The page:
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Tom Hudson, VP of News at WLRN

Tom Hudson, VP of News at WLRN

 

 

Introduction to Tom Hudson.  1:45 min.  Camera:  Angelika Rinnhofer.  Editor:  John Perez  Music:  Carmen Cicero.  Photo & Design:  Raymond Elman.

 

In a journalism career covering news from high global finance to neighborhood infrastructure, Tom Hudson is the Vice President of News and Special Correspondent for WLRN.  He hosts and produces the Sunshine Economy and anchors the Florida Roundup in addition to leading the organization’s news engagement strategy.

Hudson was most recently the co-anchor and managing editor of Nightly Business Report on Public Television. In that position Hudson reported on topics such as Federal Reserve interest rate policy, agriculture and global trade. Prior to co-anchoring NBR, he was host and managing editor of the nationally syndicated financial television program “First Business.”

Tom also reported and anchored market coverage for the groundbreaking web-based financial news service, WebFN. Beginning in 2001, WebFN was among the first live online streaming video outlets. While there he reported regularly from the Chicago Board Options Exchange, Chicago Board of Trade and the CME.

Before his jump to television and broadband, Tom co-anchored morning drive for the former all-news, heritage 50kw WMAQ-AM/Chicago. He spent the better part of a decade in general news as anchor, reporter, manager and talk show host in several markets covering a wide variety of stories and topics.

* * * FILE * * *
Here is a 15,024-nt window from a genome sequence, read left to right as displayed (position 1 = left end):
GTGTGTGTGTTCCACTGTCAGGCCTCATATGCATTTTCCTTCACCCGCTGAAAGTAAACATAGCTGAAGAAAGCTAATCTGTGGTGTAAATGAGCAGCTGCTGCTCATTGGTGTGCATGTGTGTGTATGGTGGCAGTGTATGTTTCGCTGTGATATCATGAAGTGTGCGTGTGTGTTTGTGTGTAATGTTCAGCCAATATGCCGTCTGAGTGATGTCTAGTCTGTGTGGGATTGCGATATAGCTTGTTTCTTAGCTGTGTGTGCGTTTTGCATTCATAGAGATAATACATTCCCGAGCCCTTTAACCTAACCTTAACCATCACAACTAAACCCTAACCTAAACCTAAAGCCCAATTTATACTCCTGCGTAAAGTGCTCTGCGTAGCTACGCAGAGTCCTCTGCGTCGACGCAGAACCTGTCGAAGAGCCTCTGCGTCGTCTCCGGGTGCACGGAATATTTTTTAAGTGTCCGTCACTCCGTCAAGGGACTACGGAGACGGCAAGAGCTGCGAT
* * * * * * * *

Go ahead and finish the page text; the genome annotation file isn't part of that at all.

He has served as a member of the adjunct faculty in the Journalism Department of Columbia College Chicago and has been a frequent guest on other TV and radio programs as well as a guest speaker at universities on communications, journalism and business.

Tom writes a weekly column for the Miami Herald and the McClatchy-Tribune News Service. He appears regularly on KNX-AM/Los Angeles and WBBM-AM/Chicago for commentary on the economy and investment markets.

While Tom was co-anchoring and managing NBR, the program was awarded the 2012 Program of Excellence Award by American Public Television. Tom also has been awarded two National Press Foundation fellowships including one for the Wharton Seminars for Business Journalists in 2006. He graduated Phi Beta Kappa from the University of Iowa and is the recipient of several professional honors and awards for his work in journalism.

He is married with two boys who tend to wake up early on the weekends.

— WLRN website

The videos below are organized by topic and run between 30 seconds and 5 minutes. Click on any video. You must be connected to the Internet to view the videos.

 

 

INSIGHT & INSPIRATION: 1:47 min.

Where did you grow up, and what was your earliest awareness of news reporting?

 

UNDERSTANDS THE AUDIENCE’S PERSPECTIVE:   0:29 sec.

Growing up, was there a point where you realized how much people value the news?

 

COLLABORATION:  2:05 min.

What did you learn in school that still informs you today?

 

EXPOSURE TO BROAD INFLUENCES:  0:44 sec.

The University of Iowa is home to the famous Iowa Writers Workshop. Right?